James D. Wolfensohn was the 9th President of the World Bank Group.
I met Mr. Wolfensohn for the first time on my very first day in the United States, 7th of November 2003. What could have been more significant than meeting the President of the World Bank as your first meeting in DC?. Mr. Wolfensohn blew your socks off, he was humble with a wonderful sense of self-deprecating humor and could be incredibly charming and very kind. He put my 23 year old self at ease, offered me whiskey at 11am :-), like one good colonial to another (his words) and the humor helped a very nervous me start a meeting which lasted for over an hour and a half.
Despite his often unpredictable temper, JDW brought vigour and foresight to the World Bank. Whether it was being picky about how business plans for developmental projects were written or surrounding himself with people who were talented and passionate, Jim brought uniqueness to the fight against poverty and corruption that the World Bank lacked and probably no successor has been able to replicate.
I was an incidental fly on the wall for some of his more creative meetings, his meeting with Quincy Jones at the Four Seasons in DC where the doyen of Wall Street and the godfather of music found a common voice for poor children to an informal dinner with very unpredictable dinner mates at the Development Gateway conference at Petersberg, near Bonn in Germany. In every situation he led, with his brand of unique leadership. In every situation he brought people together. Above all, he cared.
While the unauthorized biography, book “The World’s Banker”, irritated him to no degree, I believe he was secretly pleased with the title and at my unsuccessful attempt to try and get him to autograph it.
His passing yesterday, I also found out that his wife of several decades Elaine Wolfensohn, had passed away in August. A wonderful lady and a leader in her own right and definitely the strong woman behind this very successful man.
While BECA and the Quad 2+2 Malabar war games bring India the comfort that it has allies in its struggle against the Chinese dragon, the Indian tiger must start engaging China at its underbelly, its global economic dominance campaign.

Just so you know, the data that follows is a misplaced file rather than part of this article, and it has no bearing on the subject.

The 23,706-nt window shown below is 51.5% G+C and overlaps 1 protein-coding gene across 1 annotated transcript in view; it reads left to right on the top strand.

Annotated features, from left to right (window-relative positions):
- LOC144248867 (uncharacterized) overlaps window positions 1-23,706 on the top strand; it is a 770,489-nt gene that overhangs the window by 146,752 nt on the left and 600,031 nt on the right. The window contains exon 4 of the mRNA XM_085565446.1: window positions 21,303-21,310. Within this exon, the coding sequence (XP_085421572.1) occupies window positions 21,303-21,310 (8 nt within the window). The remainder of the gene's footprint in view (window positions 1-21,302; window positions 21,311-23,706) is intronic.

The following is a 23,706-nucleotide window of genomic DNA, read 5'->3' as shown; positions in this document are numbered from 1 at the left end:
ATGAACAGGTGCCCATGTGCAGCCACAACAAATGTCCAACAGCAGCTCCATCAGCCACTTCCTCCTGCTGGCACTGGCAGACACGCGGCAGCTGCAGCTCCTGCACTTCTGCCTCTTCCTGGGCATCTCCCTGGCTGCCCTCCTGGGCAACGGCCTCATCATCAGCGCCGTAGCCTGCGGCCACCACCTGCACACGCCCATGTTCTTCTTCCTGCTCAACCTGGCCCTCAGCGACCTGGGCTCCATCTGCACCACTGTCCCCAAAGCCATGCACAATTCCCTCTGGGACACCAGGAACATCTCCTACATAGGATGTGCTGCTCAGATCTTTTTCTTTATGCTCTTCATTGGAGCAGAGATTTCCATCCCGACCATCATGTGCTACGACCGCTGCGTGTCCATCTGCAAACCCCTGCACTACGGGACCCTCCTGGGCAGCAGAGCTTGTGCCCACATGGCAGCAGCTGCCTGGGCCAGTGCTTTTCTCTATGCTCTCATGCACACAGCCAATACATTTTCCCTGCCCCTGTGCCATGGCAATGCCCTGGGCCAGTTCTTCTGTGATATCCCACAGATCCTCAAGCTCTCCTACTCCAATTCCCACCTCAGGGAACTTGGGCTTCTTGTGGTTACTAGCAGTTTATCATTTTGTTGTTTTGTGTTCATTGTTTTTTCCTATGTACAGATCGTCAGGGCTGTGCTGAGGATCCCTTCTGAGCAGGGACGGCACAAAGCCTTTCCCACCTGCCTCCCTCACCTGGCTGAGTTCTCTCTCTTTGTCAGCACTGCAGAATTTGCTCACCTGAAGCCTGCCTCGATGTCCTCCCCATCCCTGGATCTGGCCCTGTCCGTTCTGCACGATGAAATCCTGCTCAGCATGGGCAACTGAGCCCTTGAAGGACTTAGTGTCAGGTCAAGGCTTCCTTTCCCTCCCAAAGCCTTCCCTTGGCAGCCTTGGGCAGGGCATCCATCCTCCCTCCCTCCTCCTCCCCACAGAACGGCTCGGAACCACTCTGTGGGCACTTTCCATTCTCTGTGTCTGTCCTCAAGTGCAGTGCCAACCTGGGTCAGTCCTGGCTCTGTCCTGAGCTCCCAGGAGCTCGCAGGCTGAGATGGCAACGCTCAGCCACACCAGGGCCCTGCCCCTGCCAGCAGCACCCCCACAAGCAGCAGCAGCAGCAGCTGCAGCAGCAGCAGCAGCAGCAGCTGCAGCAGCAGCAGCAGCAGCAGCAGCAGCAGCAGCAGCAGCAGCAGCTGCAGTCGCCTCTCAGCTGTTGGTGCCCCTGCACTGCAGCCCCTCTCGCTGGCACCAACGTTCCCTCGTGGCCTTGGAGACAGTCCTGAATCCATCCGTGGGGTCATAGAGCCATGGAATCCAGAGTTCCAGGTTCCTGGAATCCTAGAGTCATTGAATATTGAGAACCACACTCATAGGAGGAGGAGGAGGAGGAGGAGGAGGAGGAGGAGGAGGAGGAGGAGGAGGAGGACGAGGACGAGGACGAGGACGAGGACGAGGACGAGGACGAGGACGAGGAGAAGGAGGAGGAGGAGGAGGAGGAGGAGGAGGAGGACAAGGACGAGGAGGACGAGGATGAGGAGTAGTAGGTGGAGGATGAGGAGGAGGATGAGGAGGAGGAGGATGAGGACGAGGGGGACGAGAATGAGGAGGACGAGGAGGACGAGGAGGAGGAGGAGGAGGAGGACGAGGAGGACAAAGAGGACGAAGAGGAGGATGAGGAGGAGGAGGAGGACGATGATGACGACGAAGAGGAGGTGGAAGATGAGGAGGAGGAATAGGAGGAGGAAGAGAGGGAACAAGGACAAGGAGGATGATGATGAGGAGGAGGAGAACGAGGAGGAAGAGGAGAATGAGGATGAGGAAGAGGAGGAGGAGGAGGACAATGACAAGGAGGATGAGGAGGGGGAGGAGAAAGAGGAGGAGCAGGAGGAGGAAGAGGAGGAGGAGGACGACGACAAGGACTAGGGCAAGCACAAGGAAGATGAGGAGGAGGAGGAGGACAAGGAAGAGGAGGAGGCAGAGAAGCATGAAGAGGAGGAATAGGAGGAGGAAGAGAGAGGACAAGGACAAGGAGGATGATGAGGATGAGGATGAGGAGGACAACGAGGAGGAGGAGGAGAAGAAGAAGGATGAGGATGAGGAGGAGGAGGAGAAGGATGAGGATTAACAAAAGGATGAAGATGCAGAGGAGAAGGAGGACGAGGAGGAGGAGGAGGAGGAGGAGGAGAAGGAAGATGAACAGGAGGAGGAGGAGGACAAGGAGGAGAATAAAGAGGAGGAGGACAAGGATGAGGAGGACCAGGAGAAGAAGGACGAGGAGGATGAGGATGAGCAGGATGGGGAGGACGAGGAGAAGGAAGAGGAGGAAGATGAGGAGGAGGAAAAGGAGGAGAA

Much has been spoken of Prime Minister Narendra Modi’s new international diplomatic offensive to keep China in check. During his first term (2014-2019) he had the dynamic Sushma Swaraj as his Minister of Foreign Affairs who revolutionised India’s image abroad.
New leadership at the Indian Ministry of Foreign Affairs
Swaraj’s abrupt passing away left a void in both the BJP as well as a potential successor to Modi nationally. Her replacement is low key, however has not let up pressure on India’s enemies abroad. S. Jaishankar, the current minister of foreign affairs, has done an excellent job as has the new foreign secretaryHarsh Vardhan Shringla. The dynamic duo are experienced old hands of Indian diplomacy and come from the cadre, which also implies that Modi has wanted to maintain control of the political narrative in his second term.
While internally, the agenda of the BJP has thrown no surprises, Modi’s foreign policy has been rather hesitant. India will, in 2030, be the most populous country in the world with over 1/3rd of its population between 15-34 years. It is already the largest democracy in the world. On the global stage however, India continues to play defence. It continues to react to China and Pakistan while seeks alliances to consolidate its position and security.